Otodus Megalodon, the inspiration for the 2018 movie “The Meg,” lived more than 23 million years ago. Fossils of the extinct giant are hard to come by: while there are plenty of fossilized shark teeth, their bodies are made primarily of cartilage rather than bone, and they are rarely preserved.
“We estimate that an adult megalodon can navigate at absolute speeds faster than any shark species today and completely consume prey the size of modern apex predators,” the researchers wrote.
Most of what we know about megalodon comes from scientific inferences: Scientists have estimated that extinct sharks could be up to 65 feet long by comparing them to great white sharks, believed to be the “best ecological counterpart available,” with both being at the top of the food chain, According to the article.
The researchers used a megalodon spine from Belgium, a tooth from the United States, and cranial cartilage – the cartilaginous equivalent of a skull – from a great white shark to build a three-dimensional skeleton. Then they used a full-body scan of a great white shark to estimate how the meat would sit on the megalodon’s skeleton.
With a full 3D rendering, they came up with estimates of the size and mass of the entire shark’s body. By comparing the numbers to the size of modern sharks, they estimated the sharks’ swimming speed, stomach value, calorie needs, and prey encounter rates.
The megalodon they crafted was about 16 meters, or 52 feet, tall. It weighed about 61,560 kilograms, or 135,717 pounds, according to their estimates.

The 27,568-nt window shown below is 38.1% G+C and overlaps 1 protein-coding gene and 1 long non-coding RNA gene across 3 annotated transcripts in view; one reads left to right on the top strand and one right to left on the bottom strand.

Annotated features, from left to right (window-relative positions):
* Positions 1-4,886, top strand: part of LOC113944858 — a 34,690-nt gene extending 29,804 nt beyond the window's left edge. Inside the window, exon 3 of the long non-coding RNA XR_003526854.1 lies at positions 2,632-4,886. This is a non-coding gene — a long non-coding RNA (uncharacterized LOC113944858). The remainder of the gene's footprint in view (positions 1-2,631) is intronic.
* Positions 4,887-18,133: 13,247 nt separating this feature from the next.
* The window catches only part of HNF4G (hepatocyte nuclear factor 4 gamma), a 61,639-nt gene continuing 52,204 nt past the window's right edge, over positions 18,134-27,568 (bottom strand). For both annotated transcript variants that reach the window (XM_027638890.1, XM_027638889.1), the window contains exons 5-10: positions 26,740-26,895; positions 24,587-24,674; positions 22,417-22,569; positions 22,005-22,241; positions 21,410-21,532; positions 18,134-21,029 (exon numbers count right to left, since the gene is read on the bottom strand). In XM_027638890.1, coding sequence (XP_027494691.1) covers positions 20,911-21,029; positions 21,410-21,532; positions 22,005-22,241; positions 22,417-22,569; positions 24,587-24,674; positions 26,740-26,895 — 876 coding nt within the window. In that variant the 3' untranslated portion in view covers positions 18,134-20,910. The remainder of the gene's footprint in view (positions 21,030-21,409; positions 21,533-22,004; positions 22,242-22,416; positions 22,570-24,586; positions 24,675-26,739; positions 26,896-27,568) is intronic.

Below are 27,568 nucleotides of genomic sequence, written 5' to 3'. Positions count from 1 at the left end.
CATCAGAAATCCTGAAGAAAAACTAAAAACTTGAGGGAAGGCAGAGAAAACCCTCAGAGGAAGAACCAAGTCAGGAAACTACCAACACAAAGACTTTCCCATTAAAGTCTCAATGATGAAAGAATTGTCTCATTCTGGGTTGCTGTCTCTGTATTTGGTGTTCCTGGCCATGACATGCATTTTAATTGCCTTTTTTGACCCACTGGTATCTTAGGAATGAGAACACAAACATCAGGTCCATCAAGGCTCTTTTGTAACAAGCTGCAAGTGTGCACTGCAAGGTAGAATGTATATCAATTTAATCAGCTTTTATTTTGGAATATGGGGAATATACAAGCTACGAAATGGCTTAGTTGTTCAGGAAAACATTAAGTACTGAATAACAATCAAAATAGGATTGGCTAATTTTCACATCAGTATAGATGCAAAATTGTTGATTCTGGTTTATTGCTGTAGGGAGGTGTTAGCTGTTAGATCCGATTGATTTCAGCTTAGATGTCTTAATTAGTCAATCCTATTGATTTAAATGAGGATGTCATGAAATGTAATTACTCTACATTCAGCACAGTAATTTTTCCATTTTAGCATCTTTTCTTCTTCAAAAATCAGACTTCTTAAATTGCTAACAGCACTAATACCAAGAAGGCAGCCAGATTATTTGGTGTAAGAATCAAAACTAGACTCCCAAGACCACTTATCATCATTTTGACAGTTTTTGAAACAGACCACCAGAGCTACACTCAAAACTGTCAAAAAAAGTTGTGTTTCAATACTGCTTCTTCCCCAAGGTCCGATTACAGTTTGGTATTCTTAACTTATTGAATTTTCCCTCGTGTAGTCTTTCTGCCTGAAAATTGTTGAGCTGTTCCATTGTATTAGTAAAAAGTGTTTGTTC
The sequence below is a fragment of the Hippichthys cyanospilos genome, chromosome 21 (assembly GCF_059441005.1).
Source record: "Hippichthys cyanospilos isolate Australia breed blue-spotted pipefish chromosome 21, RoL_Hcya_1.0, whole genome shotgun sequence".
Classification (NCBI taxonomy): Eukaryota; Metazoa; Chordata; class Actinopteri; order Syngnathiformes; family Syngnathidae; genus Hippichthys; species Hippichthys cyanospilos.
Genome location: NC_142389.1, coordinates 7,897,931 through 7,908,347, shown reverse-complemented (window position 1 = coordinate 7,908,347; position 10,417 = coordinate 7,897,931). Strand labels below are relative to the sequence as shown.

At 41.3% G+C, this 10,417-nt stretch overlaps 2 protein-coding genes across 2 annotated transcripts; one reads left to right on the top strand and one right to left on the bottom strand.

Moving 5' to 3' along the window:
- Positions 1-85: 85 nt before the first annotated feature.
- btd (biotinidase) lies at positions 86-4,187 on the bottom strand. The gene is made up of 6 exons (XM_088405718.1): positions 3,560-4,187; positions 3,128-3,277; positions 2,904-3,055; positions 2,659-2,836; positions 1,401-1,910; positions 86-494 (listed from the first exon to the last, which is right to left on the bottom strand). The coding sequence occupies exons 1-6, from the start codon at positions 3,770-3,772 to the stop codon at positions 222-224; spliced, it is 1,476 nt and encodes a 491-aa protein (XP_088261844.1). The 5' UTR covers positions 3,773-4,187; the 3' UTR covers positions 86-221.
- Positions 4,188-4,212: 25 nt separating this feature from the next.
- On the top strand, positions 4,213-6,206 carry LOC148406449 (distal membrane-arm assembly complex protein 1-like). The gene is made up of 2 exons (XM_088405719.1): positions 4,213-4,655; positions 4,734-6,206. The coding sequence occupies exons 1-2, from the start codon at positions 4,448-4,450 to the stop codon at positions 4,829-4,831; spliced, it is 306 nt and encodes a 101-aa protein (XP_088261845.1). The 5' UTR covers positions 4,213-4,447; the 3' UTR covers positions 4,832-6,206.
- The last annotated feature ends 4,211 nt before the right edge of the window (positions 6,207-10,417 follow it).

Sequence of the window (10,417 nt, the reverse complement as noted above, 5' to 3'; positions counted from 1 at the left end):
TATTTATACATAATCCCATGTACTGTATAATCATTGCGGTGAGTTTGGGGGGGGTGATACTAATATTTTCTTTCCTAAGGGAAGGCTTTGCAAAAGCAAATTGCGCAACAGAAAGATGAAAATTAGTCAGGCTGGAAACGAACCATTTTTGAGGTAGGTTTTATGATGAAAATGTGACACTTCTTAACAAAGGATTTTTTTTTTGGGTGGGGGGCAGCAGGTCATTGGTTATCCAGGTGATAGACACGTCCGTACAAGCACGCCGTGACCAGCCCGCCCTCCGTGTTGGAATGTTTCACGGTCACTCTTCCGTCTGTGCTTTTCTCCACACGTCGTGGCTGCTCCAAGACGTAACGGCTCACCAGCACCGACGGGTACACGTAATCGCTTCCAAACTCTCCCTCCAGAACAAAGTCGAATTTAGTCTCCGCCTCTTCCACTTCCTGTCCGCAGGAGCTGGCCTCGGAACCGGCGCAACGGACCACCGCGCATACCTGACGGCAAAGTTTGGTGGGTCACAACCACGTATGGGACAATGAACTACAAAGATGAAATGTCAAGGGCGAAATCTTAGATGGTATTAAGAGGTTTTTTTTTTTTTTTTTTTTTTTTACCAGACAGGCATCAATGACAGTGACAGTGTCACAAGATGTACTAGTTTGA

They estimated that megalodon could devour orca-sized prey — which can be up to 26 feet long and weigh more than 8,000 pounds — in just five bites.
According to the researchers, prey the size of a modern humpback whale was too big for megalodon to eat entirely. Eating large prey may have given megalodon a competitive advantage over other predators. Eating large portions at a time would also have allowed them to travel long distances without eating again, like modern great white sharks.
An adult megalodon should have eaten 98,175 calories per day, which is 20 times more than an adult great white shark. They were able to meet their energetic needs by eating about 31.9 kg of shark muscle, the researchers estimated.
The megalodon was also faster than any shark alive, with a theoretical average cruising speed of about 3.1 miles per hour. This speed would have allowed her to take on more prey, helping her meet her massive calorie requirements.
Overall, the data from the 3D model paints a picture of a “super predator across the ocean,” the researchers say.
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